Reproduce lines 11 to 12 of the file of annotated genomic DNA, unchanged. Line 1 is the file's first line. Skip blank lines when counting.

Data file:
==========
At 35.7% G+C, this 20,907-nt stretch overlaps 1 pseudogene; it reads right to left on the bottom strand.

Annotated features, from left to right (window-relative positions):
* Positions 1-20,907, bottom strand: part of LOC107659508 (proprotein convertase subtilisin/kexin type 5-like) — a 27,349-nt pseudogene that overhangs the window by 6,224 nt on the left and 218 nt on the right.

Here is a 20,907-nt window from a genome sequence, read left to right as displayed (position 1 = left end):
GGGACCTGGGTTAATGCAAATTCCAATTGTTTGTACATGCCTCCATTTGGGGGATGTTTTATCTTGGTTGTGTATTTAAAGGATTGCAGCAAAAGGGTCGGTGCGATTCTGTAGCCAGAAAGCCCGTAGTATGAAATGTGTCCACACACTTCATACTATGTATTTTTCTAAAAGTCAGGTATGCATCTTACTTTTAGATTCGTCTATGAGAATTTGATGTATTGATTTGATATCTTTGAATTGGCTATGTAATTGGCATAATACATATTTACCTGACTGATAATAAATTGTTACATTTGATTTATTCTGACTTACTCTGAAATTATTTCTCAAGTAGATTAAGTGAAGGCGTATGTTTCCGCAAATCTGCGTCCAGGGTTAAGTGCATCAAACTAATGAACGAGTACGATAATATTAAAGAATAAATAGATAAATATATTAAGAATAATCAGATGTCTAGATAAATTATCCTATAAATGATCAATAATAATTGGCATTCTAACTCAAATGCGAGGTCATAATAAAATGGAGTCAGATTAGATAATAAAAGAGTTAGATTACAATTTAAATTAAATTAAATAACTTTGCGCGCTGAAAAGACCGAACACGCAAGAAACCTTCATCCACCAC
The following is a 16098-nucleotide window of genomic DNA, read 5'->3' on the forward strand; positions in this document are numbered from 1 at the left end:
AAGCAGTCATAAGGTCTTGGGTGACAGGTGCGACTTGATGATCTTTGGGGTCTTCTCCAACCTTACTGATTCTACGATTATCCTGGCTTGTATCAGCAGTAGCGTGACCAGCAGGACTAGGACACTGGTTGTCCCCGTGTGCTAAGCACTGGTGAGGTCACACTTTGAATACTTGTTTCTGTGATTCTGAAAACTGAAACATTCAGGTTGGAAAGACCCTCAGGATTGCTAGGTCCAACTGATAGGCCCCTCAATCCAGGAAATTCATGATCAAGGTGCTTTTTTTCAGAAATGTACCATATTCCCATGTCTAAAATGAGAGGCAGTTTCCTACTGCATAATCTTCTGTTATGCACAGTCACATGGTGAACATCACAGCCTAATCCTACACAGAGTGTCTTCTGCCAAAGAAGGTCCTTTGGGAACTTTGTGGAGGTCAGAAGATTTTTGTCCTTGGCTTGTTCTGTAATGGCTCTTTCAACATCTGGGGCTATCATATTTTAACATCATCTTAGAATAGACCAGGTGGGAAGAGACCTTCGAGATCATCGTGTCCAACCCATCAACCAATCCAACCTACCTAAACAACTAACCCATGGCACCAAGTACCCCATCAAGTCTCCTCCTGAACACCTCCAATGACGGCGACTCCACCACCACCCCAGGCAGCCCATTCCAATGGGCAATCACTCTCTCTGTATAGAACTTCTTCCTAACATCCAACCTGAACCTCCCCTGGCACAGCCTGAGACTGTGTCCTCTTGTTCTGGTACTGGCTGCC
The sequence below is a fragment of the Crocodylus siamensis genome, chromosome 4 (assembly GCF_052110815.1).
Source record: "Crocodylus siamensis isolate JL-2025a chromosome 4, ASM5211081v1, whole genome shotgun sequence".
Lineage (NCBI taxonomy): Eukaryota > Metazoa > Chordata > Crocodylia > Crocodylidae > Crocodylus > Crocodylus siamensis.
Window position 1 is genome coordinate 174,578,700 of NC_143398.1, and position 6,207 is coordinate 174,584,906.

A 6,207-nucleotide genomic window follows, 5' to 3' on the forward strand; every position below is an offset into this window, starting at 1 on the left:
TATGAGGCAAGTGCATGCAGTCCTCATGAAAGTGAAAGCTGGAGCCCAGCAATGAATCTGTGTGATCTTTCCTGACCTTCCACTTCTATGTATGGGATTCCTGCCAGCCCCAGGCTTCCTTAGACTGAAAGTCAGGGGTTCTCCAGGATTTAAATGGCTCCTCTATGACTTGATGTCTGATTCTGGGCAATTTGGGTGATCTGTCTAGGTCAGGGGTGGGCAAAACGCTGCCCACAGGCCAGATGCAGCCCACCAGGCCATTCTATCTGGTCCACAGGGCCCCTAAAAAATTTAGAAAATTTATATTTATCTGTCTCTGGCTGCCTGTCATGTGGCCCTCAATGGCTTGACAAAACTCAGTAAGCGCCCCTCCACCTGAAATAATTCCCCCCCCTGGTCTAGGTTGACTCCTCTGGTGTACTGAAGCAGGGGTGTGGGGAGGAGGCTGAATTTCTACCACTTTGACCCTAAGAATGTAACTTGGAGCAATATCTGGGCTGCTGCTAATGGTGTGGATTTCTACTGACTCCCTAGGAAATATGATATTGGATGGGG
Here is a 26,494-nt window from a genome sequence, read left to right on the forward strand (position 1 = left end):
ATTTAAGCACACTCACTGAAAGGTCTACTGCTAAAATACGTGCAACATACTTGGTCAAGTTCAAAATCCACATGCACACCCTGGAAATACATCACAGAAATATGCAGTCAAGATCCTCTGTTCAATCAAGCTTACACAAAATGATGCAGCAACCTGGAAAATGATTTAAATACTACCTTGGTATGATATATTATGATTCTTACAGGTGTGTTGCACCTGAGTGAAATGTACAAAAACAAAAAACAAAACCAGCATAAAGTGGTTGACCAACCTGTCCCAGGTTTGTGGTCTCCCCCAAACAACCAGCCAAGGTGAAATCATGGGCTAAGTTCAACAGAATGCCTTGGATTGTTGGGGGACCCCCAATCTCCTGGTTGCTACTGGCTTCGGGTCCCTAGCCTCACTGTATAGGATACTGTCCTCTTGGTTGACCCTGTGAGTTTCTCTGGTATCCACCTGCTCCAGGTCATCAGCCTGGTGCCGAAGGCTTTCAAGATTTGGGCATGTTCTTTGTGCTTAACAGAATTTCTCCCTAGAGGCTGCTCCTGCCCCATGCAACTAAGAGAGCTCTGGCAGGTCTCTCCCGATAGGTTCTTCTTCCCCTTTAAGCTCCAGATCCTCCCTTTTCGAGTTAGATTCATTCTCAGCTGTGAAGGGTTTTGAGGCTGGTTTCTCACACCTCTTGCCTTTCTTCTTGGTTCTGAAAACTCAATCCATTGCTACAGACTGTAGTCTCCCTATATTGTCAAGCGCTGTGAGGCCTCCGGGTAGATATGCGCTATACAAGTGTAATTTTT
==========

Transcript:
Window position 1 is genome coordinate 174,578,700 of NC_143398.1, and position 6,207 is coordinate 174,584,906.

A 6,207-nucleotide genomic window follows, 5' to 3' on the forward strand; every position below is an offset into this window, starting at 1 on the left: